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Updated: Thursday, 29 Sep 2011, 12:04 PM MDT
Published : Saturday, 23 Jul 2011, 11:53 AM MDT
ALBUQUERQUE, N.M. (AP) - The arrest of Albuquerque's chief criminal judge on charges he raped a prostitute is just the latest example of a seemingly Wild West-no-rules-attitude permeating numerous levels of authority in New Mexico.
Just this year, the mayor, police chief and a trustee of the small border town of Columbus were accused of helping smuggle hundreds of guns into the Mexico. A judge in Las Cruces was charged in a bribery scandal with alleged ties to former Gov. Bill Richardson. The Albuquerque police department has been under increased scrutiny for an escalation in questionable police shootings of unarmed civilians. One of its officers is facing charges that he killed his wife to hide his involvement in a car theft ring. And the city's public safety director just quit amidst a probe of his handling of a car accident involving his wife.
Additionally, one of the state's most distinguished professors was recently accused of helping run a sophisticated online prostitution ring. The former Santa Fe sheriff last week pleaded guilty to embezzlement. And several pay-to-play investigations continue into dealings of former Richardson administration officials and others close to the Democrat who ran the state for eight years.
This just to cite several recent, prominent examples.
Whether or not the headline-making cases are the result of systemic flaws within the state's culture of politics and leadership is a topic of endless debate in this arid, mostly rural border state of two million that attracts a mix of celebrities and the wealthy to its mountains and artistic enclaves like Santa Fe and Taos.
"You've got corruption all over the place," said Doug Turner, who chaired the commission that oversees judicial conduct from 1995 to 2002. "We just have a unique brand of it.'"
"We are big state with not very many people. And so communities are tight. People know one another. They get involved in each other's lives, in their political campaigns. They go to events. It's a fairly small group of people. The impact feels significantly greater in that environment."
Indeed, Republican Gov. Susana Martinez capitalized on a backlash against a growing round of allegations of pay-to-play in the Richardson administration, successfully campaigning last year to return honesty and integrity to the state after two-terms under Richardson. Richardson himself has never been charged but his name has surfaced in a number of investigations.
And the GOP is already bringing the anti-corruption soap box back around in its attempts to turn the purple state red in next year's elections, putting out a press release Thursday touting Republican District Attorney Matt Chandler's conviction of "another corrupt public official."
Chandler of Clovis handled the case against Democratic Santa Fe Sheriff Greg Solano, who pleaded guilty to selling some $74,000 worth of county equipment on eBay.
Ironically, the arrest of state District Judge Pat Murdoch Tuesday on sexual penetration and witness intimidation charges came just days after Martinez — in an address to a meeting of the state bar — called on the state's judges and lawyers to take steps to help bolster confidence in the legal system. She cited the Las Cruces case in which state District Judge Michael Murphy is accused of telling a potential judicial candidate that she needed to make payments to a Democratic activist close to Richardson if she wanted to be considered for a seat on the bench.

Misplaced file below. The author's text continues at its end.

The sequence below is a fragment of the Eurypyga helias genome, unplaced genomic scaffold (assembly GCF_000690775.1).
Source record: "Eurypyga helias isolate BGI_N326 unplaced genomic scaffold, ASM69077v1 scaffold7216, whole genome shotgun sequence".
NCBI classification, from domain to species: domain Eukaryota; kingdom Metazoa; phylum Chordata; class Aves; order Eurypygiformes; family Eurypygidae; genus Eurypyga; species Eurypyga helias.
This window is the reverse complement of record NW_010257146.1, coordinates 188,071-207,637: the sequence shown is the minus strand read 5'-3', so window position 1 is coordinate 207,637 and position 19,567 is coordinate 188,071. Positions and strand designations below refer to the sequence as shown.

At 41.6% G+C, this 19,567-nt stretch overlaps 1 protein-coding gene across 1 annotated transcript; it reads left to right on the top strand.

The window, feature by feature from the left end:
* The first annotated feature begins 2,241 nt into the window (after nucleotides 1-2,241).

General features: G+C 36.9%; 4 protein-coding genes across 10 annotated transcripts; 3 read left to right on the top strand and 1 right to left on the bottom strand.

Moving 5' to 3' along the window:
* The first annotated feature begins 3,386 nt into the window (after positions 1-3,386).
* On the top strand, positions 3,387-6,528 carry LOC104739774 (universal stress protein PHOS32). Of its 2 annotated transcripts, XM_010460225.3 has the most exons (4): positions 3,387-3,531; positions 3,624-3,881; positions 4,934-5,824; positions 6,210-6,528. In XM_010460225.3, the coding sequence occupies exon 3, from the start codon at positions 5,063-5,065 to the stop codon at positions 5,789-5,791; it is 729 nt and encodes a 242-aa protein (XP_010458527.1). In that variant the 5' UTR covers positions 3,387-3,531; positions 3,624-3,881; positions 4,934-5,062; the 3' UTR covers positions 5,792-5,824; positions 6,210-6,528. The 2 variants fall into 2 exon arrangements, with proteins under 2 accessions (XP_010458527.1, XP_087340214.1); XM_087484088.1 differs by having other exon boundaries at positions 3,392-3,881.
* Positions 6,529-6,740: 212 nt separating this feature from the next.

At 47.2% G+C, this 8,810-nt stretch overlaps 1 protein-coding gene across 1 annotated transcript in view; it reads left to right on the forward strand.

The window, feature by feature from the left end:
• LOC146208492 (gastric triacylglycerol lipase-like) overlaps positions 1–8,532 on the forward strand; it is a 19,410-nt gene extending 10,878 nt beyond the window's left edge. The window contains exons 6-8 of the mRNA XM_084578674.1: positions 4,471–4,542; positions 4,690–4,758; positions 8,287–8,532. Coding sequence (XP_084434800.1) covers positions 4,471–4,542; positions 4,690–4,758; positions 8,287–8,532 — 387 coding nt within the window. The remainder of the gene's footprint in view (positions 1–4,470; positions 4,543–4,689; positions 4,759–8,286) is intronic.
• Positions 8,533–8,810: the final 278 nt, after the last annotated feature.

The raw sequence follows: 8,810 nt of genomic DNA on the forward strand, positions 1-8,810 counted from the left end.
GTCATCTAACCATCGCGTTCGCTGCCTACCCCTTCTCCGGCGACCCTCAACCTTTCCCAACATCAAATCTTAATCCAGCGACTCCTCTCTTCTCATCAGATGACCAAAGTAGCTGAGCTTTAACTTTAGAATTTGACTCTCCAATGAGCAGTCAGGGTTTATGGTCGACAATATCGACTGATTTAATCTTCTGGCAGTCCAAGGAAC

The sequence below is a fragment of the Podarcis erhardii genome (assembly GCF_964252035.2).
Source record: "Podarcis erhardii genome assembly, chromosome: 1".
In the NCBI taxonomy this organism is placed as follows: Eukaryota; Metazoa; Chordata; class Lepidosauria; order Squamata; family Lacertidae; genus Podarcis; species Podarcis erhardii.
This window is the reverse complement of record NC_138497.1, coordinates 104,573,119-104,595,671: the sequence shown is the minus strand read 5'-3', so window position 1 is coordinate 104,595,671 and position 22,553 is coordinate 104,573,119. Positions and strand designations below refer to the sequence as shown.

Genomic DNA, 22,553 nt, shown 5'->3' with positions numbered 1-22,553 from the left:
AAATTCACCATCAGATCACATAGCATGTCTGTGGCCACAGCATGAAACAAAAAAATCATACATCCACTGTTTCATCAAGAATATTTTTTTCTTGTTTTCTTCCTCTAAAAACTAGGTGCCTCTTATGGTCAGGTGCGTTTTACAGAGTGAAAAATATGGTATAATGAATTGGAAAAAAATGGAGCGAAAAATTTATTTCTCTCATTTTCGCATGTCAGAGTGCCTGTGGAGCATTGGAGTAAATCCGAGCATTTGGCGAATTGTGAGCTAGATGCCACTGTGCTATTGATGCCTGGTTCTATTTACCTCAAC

Turner said it was unclear to him if the arrest of Murdoch Tuesday and the case against Judge Murphy in Las Cruces signaled a rise in judicial wrongdoing.
"I can tell you from my eight years on the commission, there are a lot of issues in the judicial system in the state," said Turner, who ran against Martinez in last year's Republican primary. "I don't think it's better, but I can't say it's getting worse. They might be getting more press coverage because of the salacious nature of the charges. In reality, we've had some very good judges who've done some very stupid things."
Turner said many of the problems with the state judiciary have to do with the lower level courts, magistrate judges "who aren't necessarily legal professionals and therefore have a tendency to become very important people in small communities. The result is sometimes the abuse of authority."
Less common, he said, are infractions at the district court or higher levels.
Tony Scarborough, a retired state Supreme Court Justice, said he thinks the system works just fine.
"I have my doubts about the merit of the charges," he said of the Murdoch case.
Police acknowledged the prostitute — who videotaped one of what she said were eight alleged encounters with the judge — may have been trying to extort from the judge and may herself face charges. She has accused him of performing oral sex on her over her objections and attempts to push him away.
Vice Sgt. Matt Thompson told the Albuquerque Journal he believes the case against Murdoch is credible.
But Murdoch's attorney, Ahmed Assad, said his client will be vindicated.
Several other members of the judiciary have also found themselves on the wrong side of the law in recent years, including Appeals Court Judge Robert Robles, who resigned this year after being arrested for drunken driving and Bernalillo County Metro Court Judge Victoria Grant, who retired in 2010 after being charged with 21 counts of misconduct, mostly involving allegations she mistreated defendants.
Asked if he thought the state's historical political reputation for corruption filtered down to the bench and other posts of authority, Turner said, "Absolutely. Power corrupts."
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